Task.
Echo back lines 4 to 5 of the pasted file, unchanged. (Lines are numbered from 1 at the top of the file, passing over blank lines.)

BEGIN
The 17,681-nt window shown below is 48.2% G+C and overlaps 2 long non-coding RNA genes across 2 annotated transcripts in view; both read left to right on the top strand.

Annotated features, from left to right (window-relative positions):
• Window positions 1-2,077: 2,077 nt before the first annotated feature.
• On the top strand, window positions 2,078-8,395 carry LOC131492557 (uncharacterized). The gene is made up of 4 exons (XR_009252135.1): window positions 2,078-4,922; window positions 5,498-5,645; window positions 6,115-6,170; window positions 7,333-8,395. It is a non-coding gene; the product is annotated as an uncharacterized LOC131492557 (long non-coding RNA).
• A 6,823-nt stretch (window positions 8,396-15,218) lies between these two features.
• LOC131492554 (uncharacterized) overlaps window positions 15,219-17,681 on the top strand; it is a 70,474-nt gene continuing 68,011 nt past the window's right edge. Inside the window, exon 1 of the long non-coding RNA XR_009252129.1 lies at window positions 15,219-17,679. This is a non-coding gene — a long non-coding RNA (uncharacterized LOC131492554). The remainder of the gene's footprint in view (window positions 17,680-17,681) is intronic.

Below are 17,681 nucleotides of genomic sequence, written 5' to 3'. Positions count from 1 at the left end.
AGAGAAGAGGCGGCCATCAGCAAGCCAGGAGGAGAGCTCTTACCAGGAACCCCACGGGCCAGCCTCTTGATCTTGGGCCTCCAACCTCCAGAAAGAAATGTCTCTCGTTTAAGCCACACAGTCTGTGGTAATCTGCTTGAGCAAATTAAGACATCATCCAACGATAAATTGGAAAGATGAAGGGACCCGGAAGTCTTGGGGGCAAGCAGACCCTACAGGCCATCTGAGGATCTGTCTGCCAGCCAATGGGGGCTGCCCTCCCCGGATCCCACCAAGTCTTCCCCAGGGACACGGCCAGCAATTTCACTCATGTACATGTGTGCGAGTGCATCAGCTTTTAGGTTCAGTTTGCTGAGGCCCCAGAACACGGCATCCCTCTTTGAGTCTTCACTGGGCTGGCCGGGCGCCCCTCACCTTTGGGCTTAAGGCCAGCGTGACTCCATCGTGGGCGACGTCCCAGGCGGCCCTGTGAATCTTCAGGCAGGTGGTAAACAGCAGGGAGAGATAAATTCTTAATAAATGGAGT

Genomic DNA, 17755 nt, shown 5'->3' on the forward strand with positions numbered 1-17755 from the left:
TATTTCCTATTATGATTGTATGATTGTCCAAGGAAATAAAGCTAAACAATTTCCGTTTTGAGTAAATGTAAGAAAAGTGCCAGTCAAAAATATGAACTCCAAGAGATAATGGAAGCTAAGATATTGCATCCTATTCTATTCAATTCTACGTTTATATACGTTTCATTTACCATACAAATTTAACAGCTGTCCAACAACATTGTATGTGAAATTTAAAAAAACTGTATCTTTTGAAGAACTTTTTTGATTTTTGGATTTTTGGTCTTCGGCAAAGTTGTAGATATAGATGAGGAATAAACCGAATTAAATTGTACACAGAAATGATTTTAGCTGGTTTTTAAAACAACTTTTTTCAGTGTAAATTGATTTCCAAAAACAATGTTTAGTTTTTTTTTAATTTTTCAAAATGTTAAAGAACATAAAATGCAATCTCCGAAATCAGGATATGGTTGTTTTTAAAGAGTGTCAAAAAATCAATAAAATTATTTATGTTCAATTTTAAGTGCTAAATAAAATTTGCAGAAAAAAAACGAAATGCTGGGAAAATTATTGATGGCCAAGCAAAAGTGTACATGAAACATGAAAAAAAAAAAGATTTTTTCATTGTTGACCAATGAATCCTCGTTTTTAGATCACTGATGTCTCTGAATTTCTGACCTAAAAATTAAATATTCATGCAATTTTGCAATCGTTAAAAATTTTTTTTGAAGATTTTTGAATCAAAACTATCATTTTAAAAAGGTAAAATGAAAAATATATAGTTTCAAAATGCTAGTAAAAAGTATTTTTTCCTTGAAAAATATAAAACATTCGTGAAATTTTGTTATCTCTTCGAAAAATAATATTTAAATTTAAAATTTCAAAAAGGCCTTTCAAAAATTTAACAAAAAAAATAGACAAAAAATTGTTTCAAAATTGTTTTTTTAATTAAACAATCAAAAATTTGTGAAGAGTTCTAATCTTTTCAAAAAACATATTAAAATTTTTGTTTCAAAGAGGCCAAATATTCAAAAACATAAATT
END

• On the top strand, window positions 2,078-8,395 carry LOC131492557 (uncharacterized). The gene is made up of 4 exons (XR_009252135.1): window positions 2,078-4,922; window positions 5,498-5,645; window positions 6,115-6,170; window positions 7,333-8,395. It is a non-coding gene; the product is annotated as an uncharacterized LOC131492557 (long non-coding RNA).
• A 6,823-nt stretch (window positions 8,396-15,218) lies between these two features.